A 22-year-old Akron man was sentenced Wednesday to up to 30 years in prison for criminal sexual assault of a minor.
Tuscola County Probate Judge Nancy Thane sentenced Tyler Jobson to up to 30 years (with a minimum of 9 years) on two charges of first-degree criminal sexual conduct and second-degree criminal sexual conduct involving a person under 13.
Tuscola County Prosecutor Mark Reene said the charges all involve a minor and occurred over a period of about five years before being brought to the attention of the Tuscola County Child Advocacy Center.
The center, Michigan State Police, Akron Police Department, and Tuscola County Prosecutors worked together in the subsequent investigation that ultimately found Jobson had engaged in sexual assault of a relative who was a minor under the age of 13 (the minor’s name was revealed during the public court hearing, but is not being used in this story to protect the individual).
“There simply is no excuse for this behavior…,” Reene told the court Wednesday prior to Jobson’s sentencing. “The problem is (Jobson) engaged in the most selfish, incomprehensible behavior imaginable toward a member of his family.
“Someone that he should have been looking out for, he instead abused,” Reene said. “And now we see the impact and it’s not difficult to understand how extraordinary that impact is.”
Reene later said that despite being sentenced to prison for a minimum of nine years before being eligible for parole, he isn’t sure Jobson is remorseful for his actions.
During Wednesday’s sentencing, a total of nine officers from Tuscola County Sheriff’s Department, Michigan State Police, and court bailiffs were on guard around the perimeter of the courtroom.
Reene said law enforcement had a higher than normal presence because threats had been made by Jobson against the victim’s family.
Thane warned those in the courtroom to behave, stating “that this is an emotional day…but I expect everyone in the courtroom to behave themselves.”
Attorney Gary Crews – representing Jobson, and arguing for a reduced sentence – said the threats sent via text after Jobson entered his no contest plea were “totally out of context from his usual character.”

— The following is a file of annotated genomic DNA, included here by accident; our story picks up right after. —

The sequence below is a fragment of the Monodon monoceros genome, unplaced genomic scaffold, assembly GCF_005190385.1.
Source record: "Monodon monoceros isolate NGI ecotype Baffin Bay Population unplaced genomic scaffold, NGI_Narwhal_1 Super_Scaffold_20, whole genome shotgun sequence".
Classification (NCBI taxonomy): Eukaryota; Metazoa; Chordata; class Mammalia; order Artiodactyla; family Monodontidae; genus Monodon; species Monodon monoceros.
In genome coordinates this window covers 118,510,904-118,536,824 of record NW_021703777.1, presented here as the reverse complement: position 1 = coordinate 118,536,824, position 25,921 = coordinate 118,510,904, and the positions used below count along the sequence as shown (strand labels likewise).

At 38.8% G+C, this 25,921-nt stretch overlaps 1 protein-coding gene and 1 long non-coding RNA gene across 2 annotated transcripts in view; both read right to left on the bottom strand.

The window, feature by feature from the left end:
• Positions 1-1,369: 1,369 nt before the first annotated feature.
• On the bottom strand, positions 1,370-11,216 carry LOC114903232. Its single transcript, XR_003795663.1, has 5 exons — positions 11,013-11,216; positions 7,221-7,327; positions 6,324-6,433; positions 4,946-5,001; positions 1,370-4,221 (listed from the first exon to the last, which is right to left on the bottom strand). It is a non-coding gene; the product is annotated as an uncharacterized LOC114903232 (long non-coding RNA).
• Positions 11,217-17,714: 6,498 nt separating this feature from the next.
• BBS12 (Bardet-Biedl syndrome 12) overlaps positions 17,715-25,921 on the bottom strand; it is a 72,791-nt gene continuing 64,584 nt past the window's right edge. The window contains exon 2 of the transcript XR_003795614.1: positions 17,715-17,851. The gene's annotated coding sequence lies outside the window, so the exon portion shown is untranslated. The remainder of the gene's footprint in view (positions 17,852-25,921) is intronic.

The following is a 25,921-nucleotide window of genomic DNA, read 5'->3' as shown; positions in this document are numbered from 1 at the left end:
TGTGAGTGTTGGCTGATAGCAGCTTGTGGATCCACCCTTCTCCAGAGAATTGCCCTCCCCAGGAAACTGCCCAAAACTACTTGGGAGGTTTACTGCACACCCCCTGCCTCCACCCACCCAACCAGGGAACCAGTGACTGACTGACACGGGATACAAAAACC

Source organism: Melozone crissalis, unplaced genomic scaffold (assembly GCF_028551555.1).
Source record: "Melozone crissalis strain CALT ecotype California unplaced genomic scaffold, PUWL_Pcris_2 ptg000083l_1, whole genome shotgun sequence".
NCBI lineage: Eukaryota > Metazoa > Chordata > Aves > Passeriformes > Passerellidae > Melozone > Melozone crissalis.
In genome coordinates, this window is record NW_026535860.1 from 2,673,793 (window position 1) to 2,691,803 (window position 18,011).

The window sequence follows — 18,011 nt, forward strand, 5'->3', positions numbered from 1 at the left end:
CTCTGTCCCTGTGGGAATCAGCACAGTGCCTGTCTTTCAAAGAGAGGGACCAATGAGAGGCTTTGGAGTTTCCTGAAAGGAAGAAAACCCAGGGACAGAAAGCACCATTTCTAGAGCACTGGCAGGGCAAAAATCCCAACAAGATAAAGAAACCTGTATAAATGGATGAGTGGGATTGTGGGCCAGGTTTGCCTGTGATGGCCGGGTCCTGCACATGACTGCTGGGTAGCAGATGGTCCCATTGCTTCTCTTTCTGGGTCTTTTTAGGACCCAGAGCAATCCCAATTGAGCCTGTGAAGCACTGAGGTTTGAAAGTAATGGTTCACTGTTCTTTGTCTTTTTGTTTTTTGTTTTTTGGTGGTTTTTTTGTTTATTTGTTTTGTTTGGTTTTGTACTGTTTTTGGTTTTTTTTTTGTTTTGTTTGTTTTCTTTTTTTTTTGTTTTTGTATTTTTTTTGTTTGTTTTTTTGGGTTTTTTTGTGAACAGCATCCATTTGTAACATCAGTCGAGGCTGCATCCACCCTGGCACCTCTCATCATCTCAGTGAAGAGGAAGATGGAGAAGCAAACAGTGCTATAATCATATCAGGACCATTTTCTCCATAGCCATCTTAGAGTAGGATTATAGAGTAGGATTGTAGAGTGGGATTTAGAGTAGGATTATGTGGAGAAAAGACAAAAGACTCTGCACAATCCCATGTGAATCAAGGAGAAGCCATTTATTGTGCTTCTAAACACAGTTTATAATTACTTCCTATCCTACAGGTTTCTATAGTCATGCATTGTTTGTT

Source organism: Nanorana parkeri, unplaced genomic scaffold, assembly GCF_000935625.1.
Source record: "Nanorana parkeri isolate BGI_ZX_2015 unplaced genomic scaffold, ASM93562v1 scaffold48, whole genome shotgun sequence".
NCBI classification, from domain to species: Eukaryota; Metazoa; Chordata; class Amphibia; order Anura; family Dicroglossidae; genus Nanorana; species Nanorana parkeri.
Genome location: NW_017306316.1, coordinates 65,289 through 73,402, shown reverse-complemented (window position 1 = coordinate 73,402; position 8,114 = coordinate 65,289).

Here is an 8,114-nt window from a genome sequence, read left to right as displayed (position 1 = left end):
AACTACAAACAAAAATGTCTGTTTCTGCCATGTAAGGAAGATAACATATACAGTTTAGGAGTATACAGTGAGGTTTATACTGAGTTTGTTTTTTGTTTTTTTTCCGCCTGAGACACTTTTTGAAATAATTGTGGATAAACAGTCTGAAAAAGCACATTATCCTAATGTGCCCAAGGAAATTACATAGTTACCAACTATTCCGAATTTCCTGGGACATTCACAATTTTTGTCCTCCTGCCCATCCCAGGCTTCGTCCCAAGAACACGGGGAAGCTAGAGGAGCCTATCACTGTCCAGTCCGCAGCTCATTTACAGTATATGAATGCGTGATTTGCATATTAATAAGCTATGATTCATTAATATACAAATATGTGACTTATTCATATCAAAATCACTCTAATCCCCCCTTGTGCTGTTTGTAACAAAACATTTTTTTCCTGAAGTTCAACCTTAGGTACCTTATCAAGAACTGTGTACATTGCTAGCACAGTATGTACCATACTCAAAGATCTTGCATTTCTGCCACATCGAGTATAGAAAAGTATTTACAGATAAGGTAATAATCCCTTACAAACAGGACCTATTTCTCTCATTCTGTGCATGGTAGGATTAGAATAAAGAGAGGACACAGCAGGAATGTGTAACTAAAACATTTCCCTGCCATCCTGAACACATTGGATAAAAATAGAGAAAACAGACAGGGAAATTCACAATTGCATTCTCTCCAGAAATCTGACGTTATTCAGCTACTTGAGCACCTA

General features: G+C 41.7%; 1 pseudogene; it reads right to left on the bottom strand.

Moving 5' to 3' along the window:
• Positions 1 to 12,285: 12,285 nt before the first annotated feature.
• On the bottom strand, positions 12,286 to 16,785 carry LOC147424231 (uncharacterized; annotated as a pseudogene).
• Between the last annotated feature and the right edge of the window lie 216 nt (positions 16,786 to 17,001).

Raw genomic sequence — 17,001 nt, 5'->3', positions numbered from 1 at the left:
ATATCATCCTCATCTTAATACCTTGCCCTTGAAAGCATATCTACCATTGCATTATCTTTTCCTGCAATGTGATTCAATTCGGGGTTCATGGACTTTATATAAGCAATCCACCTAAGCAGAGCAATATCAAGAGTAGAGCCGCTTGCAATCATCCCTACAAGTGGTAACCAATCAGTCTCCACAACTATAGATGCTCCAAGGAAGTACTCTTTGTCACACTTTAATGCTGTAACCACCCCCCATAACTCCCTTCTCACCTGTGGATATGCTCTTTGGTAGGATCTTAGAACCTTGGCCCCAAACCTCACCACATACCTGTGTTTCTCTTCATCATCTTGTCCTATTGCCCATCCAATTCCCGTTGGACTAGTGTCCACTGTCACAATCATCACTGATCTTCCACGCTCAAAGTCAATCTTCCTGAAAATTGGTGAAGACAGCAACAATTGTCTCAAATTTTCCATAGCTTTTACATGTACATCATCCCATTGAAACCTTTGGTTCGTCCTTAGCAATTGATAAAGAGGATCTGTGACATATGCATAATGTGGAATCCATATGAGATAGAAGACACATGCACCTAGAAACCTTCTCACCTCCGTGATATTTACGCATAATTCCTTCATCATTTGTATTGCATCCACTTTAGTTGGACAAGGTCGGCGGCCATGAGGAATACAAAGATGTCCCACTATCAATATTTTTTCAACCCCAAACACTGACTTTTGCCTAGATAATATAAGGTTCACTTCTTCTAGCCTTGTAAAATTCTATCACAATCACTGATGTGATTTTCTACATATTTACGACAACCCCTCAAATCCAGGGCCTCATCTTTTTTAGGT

Crews said Jobson “admits sending those, it was at a time he was extremely distraught. He was in the middle of the night, he was tired, he was emotional…”
Crews would go on to point out Jobson is a graduate of Akron-Fairgrove High School, where he played varsity track, football, baseball and basketball. Crews also said Jobson had taken part in the Tuscola County Sheriff’s Department Explorer program and served as a volunteer in the Akron Fire Department since 2014.
When given an opportunity to address the court, Jobson said “my career is going pretty good as being a volunteer firefighter. I plan on being a full-time firefighter in the city. That was where my path was going.”
Jobson said he’s “had a lot of traumatic incidents in my family,” and added “I had a lot happen to me.”
Jobson did not mention his victim or acknowledge the charges for which he was about to be sentenced.
However, Jessica Sue Riskey did acknowledge them when given an opportunity to read a victim’s impact statement into the court record on behalf of the minor victim.
“I cannot explain to you the absolute torment and torture that our family has endured over the last year because of Mr. Jobson, not to mention the years of torture and sexual abuse that (the victim) had to endure by the hands of (the victim’s) own uncle.
“Nothing can excuse victimizing a child. I don’t know if Mr. Jobson will ever understand the magnitude of what he’s done to (the victim). He took away (the victim’s) innocence. He has taken about (the victim’s) security and (the victim’s) safety. He has destroyed (the victim’s) ability to trust other people.
“You’re the monster.”
Riskey said Jobson’s actions are going to affect the family for the rest of their lives.
She also addressed the threats made subsequent to Jobson pleading no contest to the charges. Riskey said Jobson has “taken it upon himself to threaten us and to make us fear for our safety.
“He’s indicated that his family will be after us whether he’s locked up or not and we need to be ready when he is getting out. This is a…emotional time for us as well, and we have never made threats like that to the defendant.”
Riskey also acknowledged that when taken into custody, Jobson “cried like the coward you are as you had to leave the safety of your parents, but I don’t know if it’s ever crossed your mind that you have made (the victim) feel that way countless of times.
“I don’t know if you’re worried that when you go to prison you won’t know if someone’s coming for you, but that’s how you made (the victim) feel for years,” Riskey said.
Prior to sentencing, Reene told the court that he credited the victim and the victim’s family for having “great courage” to speak up, especially in light of what they’ve been subjected to since.
“It’s our hope today with this final step…that (the victim) and his family can take some comfort in what’s being done and the degree of accountability that’s going to result from sentencing,” he said.
During sentencing, Thane, who was filling in for Tuscola County Circuit Court Judge Amy Grace Gierhart, said she had received and read four letters of support for Jobson.
Jobson was then sentenced to up to 30 years in prison for the three counts of criminal sexual conduct. The sentences are concurrent and Jobson must serve a minimum of nine years before being eligible for parole.
Andrew Dietderich is editor of The Advertiser and can be reached at firstname.lastname@example.org